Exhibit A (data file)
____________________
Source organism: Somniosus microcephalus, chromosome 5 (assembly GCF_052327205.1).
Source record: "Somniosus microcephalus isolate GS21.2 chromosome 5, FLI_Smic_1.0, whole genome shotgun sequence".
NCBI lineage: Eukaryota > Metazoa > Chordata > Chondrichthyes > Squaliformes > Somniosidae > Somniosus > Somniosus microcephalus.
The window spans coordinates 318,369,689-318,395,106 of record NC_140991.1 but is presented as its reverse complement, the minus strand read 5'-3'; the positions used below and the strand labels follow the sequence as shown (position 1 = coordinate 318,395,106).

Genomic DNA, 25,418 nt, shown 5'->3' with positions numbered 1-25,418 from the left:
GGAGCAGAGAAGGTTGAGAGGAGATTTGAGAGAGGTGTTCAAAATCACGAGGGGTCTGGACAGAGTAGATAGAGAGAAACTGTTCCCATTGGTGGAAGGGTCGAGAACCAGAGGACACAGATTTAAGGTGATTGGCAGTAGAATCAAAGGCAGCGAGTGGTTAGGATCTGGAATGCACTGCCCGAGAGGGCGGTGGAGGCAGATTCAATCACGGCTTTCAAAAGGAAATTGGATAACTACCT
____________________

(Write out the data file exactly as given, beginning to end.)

Source organism: Somniosus microcephalus, chromosome 5 (assembly GCF_052327205.1).
Source record: "Somniosus microcephalus isolate GS21.2 chromosome 5, FLI_Smic_1.0, whole genome shotgun sequence".
NCBI lineage: Eukaryota > Metazoa > Chordata > Chondrichthyes > Squaliformes > Somniosidae > Somniosus > Somniosus microcephalus.
The window spans coordinates 318,369,689-318,395,106 of record NC_140991.1 but is presented as its reverse complement, the minus strand read 5'-3'; the positions used below and the strand labels follow the sequence as shown (position 1 = coordinate 318,395,106).

Genomic DNA, 25,418 nt, shown 5'->3' with positions numbered 1-25,418 from the left:
GGAGCAGAGAAGGTTGAGAGGAGATTTGAGAGAGGTGTTCAAAATCACGAGGGGTCTGGACAGAGTAGATAGAGAGAAACTGTTCCCATTGGTGGAAGGGTCGAGAACCAGAGGACACAGATTTAAGGTGATTGGCAGTAGAATCAAAGGCAGCGAGTGGTTAGGATCTGGAATGCACTGCCCGAGAGGGCGGTGGAGGCAGATTCAATCACGGCTTTCAAAAGGAAATTGGATAACTACCT